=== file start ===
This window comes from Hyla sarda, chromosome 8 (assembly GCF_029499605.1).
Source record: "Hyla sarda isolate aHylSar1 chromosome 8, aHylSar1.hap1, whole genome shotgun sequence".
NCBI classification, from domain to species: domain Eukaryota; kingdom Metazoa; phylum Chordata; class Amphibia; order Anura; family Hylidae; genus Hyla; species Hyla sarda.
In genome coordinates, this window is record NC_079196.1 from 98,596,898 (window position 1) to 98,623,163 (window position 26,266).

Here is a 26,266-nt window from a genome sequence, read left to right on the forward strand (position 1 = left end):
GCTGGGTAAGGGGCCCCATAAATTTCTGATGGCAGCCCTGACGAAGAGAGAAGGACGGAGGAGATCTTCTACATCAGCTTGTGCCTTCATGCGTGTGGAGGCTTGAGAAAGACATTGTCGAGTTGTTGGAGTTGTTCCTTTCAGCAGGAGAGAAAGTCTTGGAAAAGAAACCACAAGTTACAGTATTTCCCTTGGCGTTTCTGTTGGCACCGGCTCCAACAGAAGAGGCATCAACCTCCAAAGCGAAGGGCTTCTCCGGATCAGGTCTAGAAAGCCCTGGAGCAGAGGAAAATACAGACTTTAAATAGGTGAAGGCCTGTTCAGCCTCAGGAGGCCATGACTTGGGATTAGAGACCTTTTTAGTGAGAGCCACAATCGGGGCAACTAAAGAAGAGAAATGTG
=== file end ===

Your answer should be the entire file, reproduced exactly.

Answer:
This window comes from Hyla sarda, chromosome 8 (assembly GCF_029499605.1).
Source record: "Hyla sarda isolate aHylSar1 chromosome 8, aHylSar1.hap1, whole genome shotgun sequence".
NCBI classification, from domain to species: domain Eukaryota; kingdom Metazoa; phylum Chordata; class Amphibia; order Anura; family Hylidae; genus Hyla; species Hyla sarda.
In genome coordinates, this window is record NC_079196.1 from 98,596,898 (window position 1) to 98,623,163 (window position 26,266).

Here is a 26,266-nt window from a genome sequence, read left to right on the forward strand (position 1 = left end):
GCTGGGTAAGGGGCCCCATAAATTTCTGATGGCAGCCCTGACGAAGAGAGAAGGACGGAGGAGATCTTCTACATCAGCTTGTGCCTTCATGCGTGTGGAGGCTTGAGAAAGACATTGTCGAGTTGTTGGAGTTGTTCCTTTCAGCAGGAGAGAAAGTCTTGGAAAAGAAACCACAAGTTACAGTATTTCCCTTGGCGTTTCTGTTGGCACCGGCTCCAACAGAAGAGGCATCAACCTCCAAAGCGAAGGGCTTCTCCGGATCAGGTCTAGAAAGCCCTGGAGCAGAGGAAAATACAGACTTTAAATAGGTGAAGGCCTGTTCAGCCTCAGGAGGCCATGACTTGGGATTAGAGACCTTTTTAGTGAGAGCCACAATCGGGGCAACTAAAGAAGAGAAATGTG